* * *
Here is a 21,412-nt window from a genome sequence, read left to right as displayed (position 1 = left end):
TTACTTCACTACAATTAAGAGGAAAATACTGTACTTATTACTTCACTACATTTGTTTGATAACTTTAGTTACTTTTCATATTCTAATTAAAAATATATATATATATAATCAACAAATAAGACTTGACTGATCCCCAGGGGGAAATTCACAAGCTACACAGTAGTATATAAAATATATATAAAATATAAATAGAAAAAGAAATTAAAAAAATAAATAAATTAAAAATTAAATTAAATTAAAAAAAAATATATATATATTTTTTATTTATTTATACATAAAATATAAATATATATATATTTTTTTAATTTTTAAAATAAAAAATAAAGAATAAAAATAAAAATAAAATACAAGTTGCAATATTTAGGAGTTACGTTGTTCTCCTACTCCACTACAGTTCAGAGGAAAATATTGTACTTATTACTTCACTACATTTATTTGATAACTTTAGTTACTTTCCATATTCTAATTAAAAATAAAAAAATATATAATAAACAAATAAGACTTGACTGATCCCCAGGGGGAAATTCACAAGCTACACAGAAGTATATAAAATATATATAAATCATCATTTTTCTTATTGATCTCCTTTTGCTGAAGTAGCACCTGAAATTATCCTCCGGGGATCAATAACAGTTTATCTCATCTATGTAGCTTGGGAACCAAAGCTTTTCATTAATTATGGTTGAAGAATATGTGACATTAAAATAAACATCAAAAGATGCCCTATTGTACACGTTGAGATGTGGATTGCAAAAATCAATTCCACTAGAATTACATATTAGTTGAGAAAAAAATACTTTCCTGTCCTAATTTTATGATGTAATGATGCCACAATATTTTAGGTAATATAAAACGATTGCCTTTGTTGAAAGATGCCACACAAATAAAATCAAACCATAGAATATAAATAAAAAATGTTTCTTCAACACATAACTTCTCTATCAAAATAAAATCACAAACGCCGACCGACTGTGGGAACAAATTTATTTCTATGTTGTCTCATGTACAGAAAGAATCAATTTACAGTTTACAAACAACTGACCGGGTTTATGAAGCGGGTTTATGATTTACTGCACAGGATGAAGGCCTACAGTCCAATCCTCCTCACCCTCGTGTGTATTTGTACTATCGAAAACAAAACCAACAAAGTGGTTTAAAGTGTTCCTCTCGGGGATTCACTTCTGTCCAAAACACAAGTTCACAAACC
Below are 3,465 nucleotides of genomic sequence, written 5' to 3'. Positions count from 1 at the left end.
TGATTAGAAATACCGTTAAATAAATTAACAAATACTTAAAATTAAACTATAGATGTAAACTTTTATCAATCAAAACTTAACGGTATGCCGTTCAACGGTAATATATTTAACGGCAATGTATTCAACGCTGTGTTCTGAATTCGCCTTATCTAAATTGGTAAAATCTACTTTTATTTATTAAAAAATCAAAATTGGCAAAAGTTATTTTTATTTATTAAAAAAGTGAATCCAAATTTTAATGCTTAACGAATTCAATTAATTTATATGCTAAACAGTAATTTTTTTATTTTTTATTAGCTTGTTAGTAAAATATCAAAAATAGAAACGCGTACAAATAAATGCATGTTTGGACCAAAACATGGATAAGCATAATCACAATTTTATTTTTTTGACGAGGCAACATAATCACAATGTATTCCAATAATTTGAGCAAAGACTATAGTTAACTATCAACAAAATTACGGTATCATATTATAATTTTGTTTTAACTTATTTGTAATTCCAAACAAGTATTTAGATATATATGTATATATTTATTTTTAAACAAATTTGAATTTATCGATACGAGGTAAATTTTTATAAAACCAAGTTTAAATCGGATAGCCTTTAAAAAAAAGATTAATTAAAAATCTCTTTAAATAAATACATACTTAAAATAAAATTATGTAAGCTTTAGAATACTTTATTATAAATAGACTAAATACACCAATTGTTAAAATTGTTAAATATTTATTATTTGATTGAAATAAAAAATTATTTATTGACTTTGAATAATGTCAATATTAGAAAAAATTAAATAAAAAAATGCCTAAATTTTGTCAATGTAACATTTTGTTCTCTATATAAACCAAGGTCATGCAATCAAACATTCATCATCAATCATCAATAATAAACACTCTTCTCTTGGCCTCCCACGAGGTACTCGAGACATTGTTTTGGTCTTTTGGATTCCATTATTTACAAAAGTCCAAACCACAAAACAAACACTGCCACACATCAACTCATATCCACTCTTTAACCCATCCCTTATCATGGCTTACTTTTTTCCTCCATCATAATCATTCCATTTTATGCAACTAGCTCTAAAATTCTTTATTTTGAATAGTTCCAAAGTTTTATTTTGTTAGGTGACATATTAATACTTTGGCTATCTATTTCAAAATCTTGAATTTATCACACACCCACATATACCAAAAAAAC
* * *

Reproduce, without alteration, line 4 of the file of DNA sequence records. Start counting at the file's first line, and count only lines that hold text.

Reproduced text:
TGATTAGAAATACCGTTAAATAAATTAACAAATACTTAAAATTAAACTATAGATGTAAACTTTTATCAATCAAAACTTAACGGTATGCCGTTCAACGGTAATATATTTAACGGCAATGTATTCAACGCTGTGTTCTGAATTCGCCTTATCTAAATTGGTAAAATCTACTTTTATTTATTAAAAAATCAAAATTGGCAAAAGTTATTTTTATTTATTAAAAAAGTGAATCCAAATTTTAATGCTTAACGAATTCAATTAATTTATATGCTAAACAGTAATTTTTTTATTTTTTATTAGCTTGTTAGTAAAATATCAAAAATAGAAACGCGTACAAATAAATGCATGTTTGGACCAAAACATGGATAAGCATAATCACAATTTTATTTTTTTGACGAGGCAACATAATCACAATGTATTCCAATAATTTGAGCAAAGACTATAGTTAACTATCAACAAAATTACGGTATCATATTATAATTTTGTTTTAACTTATTTGTAATTCCAAACAAGTATTTAGATATATATGTATATATTTATTTTTAAACAAATTTGAATTTATCGATACGAGGTAAATTTTTATAAAACCAAGTTTAAATCGGATAGCCTTTAAAAAAAAGATTAATTAAAAATCTCTTTAAATAAATACATACTTAAAATAAAATTATGTAAGCTTTAGAATACTTTATTATAAATAGACTAAATACACCAATTGTTAAAATTGTTAAATATTTATTATTTGATTGAAATAAAAAATTATTTATTGACTTTGAATAATGTCAATATTAGAAAAAATTAAATAAAAAAATGCCTAAATTTTGTCAATGTAACATTTTGTTCTCTATATAAACCAAGGTCATGCAATCAAACATTCATCATCAATCATCAATAATAAACACTCTTCTCTTGGCCTCCCACGAGGTACTCGAGACATTGTTTTGGTCTTTTGGATTCCATTATTTACAAAAGTCCAAACCACAAAACAAACACTGCCACACATCAACTCATATCCACTCTTTAACCCATCCCTTATCATGGCTTACTTTTTTCCTCCATCATAATCATTCCATTTTATGCAACTAGCTCTAAAATTCTTTATTTTGAATAGTTCCAAAGTTTTATTTTGTTAGGTGACATATTAATACTTTGGCTATCTATTTCAAAATCTTGAATTTATCACACACCCACATATACCAAAAAAAC